- The Oxford Handbook of Freedom
- Self-Ownership as a Form of Ownership
- Positive Freedom and the General Will
- Moralized Conceptions of Liberty
- On the Conflict Between Liberty and Equality
- Freedom and Equality
- The Point of Self-Ownership
- Platonic Freedom
- Aristotelian Freedom
- Freedom in the Scholastic Tradition
- Freedom, Slavery, and Identity in Renaissance Florence: The Faces of Leon Battista Alberti
- Freedom and Enlightenment
- Adam Smith’s Libertarian Paternalism
- Market Failure, the Tragedy of the Commons, and Default Libertarianism in Contemporary Economics and Policy
- Planning, Freedom, and the Rule of Law
- Freedom, Regulation, and Public Policy
- Boundaries, Subjection to Laws, and Affected Interests
- Democracy and Freedom
- Can Constitutions Limit Government?
- Freedom and Religion
- Freedom and Influence in Formative Education
- Freedom and the (Posthumous) Harm Principle
- Exploitation and Freedom
- Voluntariness, Coercion, Self-ownership
- The Impartial Spectator and the Moral Teachings of Markets
- Disciplinary Specialization and Thinking for Yourself
- Free Will as a Psychological Accomplishment
- Prisoners of Misbelief: The Epistemic Conditions of Freedom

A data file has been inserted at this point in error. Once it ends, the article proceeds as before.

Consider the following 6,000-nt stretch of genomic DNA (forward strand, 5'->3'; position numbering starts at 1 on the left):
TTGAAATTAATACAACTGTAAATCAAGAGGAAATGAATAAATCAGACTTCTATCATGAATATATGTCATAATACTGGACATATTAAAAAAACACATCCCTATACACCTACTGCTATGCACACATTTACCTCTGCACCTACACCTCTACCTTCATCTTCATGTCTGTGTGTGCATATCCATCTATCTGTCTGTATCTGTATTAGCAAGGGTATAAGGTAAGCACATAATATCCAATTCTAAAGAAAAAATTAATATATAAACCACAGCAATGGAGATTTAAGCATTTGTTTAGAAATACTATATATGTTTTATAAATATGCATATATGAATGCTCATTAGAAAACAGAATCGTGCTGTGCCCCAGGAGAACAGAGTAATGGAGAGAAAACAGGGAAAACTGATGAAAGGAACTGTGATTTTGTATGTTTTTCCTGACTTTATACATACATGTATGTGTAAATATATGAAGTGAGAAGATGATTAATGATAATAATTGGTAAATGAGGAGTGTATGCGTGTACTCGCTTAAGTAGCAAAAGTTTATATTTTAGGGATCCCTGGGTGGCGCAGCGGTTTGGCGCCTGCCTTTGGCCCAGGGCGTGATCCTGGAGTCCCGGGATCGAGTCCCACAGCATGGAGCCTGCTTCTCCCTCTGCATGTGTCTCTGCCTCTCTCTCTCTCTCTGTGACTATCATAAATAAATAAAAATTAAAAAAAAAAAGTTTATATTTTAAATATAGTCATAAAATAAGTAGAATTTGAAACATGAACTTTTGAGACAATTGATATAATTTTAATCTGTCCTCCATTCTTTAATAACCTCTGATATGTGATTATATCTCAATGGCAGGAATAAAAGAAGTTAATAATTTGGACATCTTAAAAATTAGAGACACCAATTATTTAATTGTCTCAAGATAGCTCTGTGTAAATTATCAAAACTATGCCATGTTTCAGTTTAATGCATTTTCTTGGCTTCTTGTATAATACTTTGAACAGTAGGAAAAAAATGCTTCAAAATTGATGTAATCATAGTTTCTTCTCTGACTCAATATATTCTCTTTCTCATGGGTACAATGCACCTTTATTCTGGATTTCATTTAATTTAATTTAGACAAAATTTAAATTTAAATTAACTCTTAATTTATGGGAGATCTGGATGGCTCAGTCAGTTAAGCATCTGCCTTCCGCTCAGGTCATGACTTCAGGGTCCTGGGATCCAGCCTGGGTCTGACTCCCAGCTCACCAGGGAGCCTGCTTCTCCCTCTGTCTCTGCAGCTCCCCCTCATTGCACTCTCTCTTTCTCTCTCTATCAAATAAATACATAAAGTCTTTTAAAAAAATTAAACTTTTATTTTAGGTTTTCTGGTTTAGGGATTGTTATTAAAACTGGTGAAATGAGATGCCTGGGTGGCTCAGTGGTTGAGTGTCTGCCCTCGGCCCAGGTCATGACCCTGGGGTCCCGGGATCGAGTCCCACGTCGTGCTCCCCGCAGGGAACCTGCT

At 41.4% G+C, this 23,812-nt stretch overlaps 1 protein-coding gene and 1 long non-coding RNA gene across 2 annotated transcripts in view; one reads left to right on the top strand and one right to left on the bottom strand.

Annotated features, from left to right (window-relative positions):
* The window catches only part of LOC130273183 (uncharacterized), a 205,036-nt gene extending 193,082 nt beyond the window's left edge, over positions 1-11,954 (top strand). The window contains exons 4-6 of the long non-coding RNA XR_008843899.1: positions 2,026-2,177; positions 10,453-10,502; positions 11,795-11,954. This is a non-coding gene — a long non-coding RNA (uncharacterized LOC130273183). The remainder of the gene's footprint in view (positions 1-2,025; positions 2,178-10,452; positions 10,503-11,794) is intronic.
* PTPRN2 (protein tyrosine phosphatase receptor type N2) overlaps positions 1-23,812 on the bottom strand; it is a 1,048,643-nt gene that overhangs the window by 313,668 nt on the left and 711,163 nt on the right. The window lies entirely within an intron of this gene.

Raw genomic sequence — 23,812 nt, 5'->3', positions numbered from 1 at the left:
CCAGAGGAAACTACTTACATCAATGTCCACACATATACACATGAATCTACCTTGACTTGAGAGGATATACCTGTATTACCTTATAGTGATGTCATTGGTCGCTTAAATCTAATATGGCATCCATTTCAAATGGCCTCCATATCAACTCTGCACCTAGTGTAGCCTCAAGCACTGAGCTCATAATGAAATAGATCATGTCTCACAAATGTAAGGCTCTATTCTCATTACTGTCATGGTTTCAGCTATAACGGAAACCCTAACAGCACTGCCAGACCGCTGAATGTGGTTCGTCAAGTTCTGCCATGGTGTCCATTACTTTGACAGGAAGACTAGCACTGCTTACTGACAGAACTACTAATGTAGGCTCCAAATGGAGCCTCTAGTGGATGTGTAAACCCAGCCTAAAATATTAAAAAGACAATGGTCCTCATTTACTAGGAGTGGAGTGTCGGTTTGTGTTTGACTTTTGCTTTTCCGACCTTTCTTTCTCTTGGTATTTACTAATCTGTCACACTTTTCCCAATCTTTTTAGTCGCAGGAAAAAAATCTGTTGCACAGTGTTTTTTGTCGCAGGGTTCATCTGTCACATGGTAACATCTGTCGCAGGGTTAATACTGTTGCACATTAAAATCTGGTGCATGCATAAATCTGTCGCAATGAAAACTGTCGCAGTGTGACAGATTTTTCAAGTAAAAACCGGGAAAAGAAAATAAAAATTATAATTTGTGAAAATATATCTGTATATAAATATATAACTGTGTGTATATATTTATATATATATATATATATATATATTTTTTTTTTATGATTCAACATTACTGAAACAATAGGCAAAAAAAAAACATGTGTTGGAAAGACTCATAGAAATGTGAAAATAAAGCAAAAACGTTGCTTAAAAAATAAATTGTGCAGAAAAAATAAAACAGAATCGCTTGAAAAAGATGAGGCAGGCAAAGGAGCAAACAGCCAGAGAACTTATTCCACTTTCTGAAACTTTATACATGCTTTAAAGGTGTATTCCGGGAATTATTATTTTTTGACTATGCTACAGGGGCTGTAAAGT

Abstract and Keywords
Specialization in all fields of human endeavor is far more highly articulated than ever before, and today specialists neither understand one another, nor share standards for controlling the quality of argumentation. Almost any enterprise that matters overtly or tacitly requires cross-disciplinary collaboration. Understanding what one is doing is a precondition for thinking for oneself. Thus the Enlightenment’s commitment to autonomy, as expressed in thinking for oneself, is being systematically undermined. The problems of managing the transmission of information and guidance across disciplinary boundaries are in the first place problems in philosophy of logic. Freedom is valuable in the first place because one can think for oneself; thus specialization threatens our commitment to freedom. Accordingly, the continuing importance of freedom depends on advances in the philosophy of logic.
Elijah Millgram is E. E. Ericksen Professor of Philosophy at the University of Utah.
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